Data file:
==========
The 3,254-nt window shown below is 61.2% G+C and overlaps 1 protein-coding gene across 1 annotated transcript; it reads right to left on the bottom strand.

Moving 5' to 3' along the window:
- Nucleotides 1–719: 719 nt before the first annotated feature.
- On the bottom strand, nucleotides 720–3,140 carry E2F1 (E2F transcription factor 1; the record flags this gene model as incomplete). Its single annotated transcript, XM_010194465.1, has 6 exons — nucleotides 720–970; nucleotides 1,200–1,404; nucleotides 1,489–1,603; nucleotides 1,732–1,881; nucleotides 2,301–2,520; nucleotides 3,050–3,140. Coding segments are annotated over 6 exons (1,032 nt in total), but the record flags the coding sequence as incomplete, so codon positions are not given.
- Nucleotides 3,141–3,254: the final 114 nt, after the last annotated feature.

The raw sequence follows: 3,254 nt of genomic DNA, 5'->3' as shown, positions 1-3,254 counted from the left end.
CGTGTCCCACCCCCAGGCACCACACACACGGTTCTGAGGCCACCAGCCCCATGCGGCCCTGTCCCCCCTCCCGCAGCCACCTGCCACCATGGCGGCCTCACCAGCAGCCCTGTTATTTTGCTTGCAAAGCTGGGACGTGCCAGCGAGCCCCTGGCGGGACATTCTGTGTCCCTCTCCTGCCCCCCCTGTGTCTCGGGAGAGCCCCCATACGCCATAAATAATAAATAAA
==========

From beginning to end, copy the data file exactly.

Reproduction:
The 3,254-nt window shown below is 61.2% G+C and overlaps 1 protein-coding gene across 1 annotated transcript; it reads right to left on the bottom strand.

Moving 5' to 3' along the window:
- Nucleotides 1–719: 719 nt before the first annotated feature.
- On the bottom strand, nucleotides 720–3,140 carry E2F1 (E2F transcription factor 1; the record flags this gene model as incomplete). Its single annotated transcript, XM_010194465.1, has 6 exons — nucleotides 720–970; nucleotides 1,200–1,404; nucleotides 1,489–1,603; nucleotides 1,732–1,881; nucleotides 2,301–2,520; nucleotides 3,050–3,140. Coding segments are annotated over 6 exons (1,032 nt in total), but the record flags the coding sequence as incomplete, so codon positions are not given.
- Nucleotides 3,141–3,254: the final 114 nt, after the last annotated feature.

The raw sequence follows: 3,254 nt of genomic DNA, 5'->3' as shown, positions 1-3,254 counted from the left end.
CGTGTCCCACCCCCAGGCACCACACACACGGTTCTGAGGCCACCAGCCCCATGCGGCCCTGTCCCCCCTCCCGCAGCCACCTGCCACCATGGCGGCCTCACCAGCAGCCCTGTTATTTTGCTTGCAAAGCTGGGACGTGCCAGCGAGCCCCTGGCGGGACATTCTGTGTCCCTCTCCTGCCCCCCCTGTGTCTCGGGAGAGCCCCCATACGCCATAAATAATAAATAAA